When he was done with his spiel, I told him why. I said I would consider buying another engine… online at one-fourth the price. He sat there dumbfounded. I told him that the product I found online was identical to the one he had purchased, and while I’m here, how about we count the cables coming out of this “custom built” engine he bought with my money?

Yep, there were five bundles of 30 cables, just like the one I found online. The person who sold Admir this part told him that he custom-made this thing with 250 cables. Again, as with everything else so far, why am I the one who has to point this stuff out?

I’m really annoyed that he even attempted for a second to make me take some of the responsibility for his mistake. He said something along the lines of “Well, I told you what it was going to be and you said you didn’t want spend a lot of time learning about this stuff.” First of all, I’m taking a much more active role in the customization of this car than almost any customer with my background has ever taken. Second, I shouldn’t have to learn anything. I should be able to rely on his expertise and trust that he’s going to make good decisions. Third, it’s now readily apparent that he is still learning about this stuff… ineffectively and at my expense.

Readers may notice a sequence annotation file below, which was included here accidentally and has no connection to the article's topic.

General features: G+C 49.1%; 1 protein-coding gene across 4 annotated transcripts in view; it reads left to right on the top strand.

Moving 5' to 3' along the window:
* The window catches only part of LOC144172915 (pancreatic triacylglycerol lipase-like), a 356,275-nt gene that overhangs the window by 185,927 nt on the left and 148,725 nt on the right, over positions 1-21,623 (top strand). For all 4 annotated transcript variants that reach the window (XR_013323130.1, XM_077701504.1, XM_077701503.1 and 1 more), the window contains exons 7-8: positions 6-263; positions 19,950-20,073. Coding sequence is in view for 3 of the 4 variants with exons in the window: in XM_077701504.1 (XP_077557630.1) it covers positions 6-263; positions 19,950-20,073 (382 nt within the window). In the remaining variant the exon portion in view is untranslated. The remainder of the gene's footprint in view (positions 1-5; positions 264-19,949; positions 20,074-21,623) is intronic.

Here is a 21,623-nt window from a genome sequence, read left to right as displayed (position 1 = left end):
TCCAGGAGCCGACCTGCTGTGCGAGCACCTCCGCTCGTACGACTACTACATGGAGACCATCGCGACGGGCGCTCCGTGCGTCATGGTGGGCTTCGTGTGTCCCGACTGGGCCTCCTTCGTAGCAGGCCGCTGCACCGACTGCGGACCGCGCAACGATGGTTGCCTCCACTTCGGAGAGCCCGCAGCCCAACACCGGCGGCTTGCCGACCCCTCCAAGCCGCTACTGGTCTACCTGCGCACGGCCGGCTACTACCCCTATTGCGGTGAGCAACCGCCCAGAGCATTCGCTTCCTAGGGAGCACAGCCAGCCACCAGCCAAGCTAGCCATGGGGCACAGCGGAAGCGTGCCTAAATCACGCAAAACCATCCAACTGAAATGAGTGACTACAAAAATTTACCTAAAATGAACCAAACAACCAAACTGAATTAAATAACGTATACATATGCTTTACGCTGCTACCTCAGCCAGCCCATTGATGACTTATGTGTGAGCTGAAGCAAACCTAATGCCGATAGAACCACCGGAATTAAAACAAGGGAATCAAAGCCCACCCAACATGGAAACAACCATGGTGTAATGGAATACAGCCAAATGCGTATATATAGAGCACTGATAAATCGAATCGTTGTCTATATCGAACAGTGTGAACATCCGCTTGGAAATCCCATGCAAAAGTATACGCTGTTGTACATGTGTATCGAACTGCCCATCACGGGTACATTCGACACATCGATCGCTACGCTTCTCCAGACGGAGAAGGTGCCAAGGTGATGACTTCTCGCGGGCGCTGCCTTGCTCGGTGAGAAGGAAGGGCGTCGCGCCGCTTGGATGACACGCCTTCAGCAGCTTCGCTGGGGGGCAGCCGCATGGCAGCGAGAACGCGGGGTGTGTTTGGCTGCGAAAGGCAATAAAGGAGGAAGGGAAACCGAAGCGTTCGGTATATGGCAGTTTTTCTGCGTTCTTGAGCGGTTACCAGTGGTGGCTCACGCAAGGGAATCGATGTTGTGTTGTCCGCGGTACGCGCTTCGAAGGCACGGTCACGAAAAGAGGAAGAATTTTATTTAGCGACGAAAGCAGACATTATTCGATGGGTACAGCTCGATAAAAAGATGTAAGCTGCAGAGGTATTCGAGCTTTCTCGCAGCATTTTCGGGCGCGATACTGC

This totally sucks, and I need to lawyer up. I explained that I would not give him any more money until I had a third party create a contract that will protect all of our interests (but given recent events, mostly mine). He made a flat-out poor decision that anyone with experience would have known not to make, and I can’t trust him with any more cash.

He had some more prices on the remaining items I need for my sound system. I wrote everything down so I can research the parts online myself. He had this semi-indignant attitude of “Well if you think you can do better, be my guest.” I had to briefly explain that I don’t want this kind of stuff to be up to me. I’m paying him to be able to get the parts he needs and put them in my car. He has shown me that he is not resourceful enough to do this on his own, so I have no choice.